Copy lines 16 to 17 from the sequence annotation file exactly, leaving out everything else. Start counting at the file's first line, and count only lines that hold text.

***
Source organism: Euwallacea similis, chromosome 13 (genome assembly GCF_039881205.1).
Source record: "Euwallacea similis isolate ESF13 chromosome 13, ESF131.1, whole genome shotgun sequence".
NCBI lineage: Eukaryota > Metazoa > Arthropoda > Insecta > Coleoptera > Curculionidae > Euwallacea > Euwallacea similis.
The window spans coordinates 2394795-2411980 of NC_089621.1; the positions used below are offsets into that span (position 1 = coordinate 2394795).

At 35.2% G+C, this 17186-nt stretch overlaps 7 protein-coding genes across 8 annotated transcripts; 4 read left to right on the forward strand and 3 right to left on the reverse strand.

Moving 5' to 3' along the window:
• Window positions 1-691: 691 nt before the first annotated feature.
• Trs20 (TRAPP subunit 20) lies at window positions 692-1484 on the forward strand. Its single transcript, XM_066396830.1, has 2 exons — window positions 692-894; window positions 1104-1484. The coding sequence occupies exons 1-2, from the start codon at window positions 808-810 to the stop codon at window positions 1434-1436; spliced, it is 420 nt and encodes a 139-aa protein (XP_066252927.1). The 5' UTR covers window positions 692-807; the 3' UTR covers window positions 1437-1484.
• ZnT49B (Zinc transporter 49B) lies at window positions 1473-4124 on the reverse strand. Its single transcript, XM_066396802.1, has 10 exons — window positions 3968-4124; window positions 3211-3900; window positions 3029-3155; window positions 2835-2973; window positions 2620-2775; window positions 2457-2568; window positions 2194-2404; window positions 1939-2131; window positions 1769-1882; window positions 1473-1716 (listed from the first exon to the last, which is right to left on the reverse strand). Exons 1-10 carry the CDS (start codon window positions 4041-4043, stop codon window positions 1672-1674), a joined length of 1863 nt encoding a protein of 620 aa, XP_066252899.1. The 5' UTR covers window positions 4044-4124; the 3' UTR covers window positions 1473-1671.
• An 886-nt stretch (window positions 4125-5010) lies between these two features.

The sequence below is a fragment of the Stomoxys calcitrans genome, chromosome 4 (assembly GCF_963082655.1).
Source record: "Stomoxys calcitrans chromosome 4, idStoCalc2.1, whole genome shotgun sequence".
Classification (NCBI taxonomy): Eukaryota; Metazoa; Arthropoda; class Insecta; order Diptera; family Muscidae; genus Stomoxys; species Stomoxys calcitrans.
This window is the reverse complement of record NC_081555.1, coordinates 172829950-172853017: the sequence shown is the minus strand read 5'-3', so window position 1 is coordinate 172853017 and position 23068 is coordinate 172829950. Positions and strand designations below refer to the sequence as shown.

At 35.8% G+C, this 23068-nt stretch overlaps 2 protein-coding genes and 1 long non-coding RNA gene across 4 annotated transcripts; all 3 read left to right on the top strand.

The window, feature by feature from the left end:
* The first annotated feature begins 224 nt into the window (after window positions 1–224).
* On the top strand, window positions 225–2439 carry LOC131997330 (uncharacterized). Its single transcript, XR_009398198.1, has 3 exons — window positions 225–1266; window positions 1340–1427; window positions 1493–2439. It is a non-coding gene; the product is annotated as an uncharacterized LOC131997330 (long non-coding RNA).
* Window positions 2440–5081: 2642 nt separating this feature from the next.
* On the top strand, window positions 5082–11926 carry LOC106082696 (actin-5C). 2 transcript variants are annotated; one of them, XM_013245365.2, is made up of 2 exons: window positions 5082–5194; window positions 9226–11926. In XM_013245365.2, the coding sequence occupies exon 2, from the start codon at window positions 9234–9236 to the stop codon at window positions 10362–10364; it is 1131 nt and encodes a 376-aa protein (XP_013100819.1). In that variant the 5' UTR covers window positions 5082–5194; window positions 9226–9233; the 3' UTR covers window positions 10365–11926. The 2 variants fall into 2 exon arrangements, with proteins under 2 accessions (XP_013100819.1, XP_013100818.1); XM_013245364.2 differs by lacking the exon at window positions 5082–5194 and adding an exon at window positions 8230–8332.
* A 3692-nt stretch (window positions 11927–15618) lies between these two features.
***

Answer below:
The window, feature by feature from the left end:
* The first annotated feature begins 224 nt into the window (after window positions 1–224).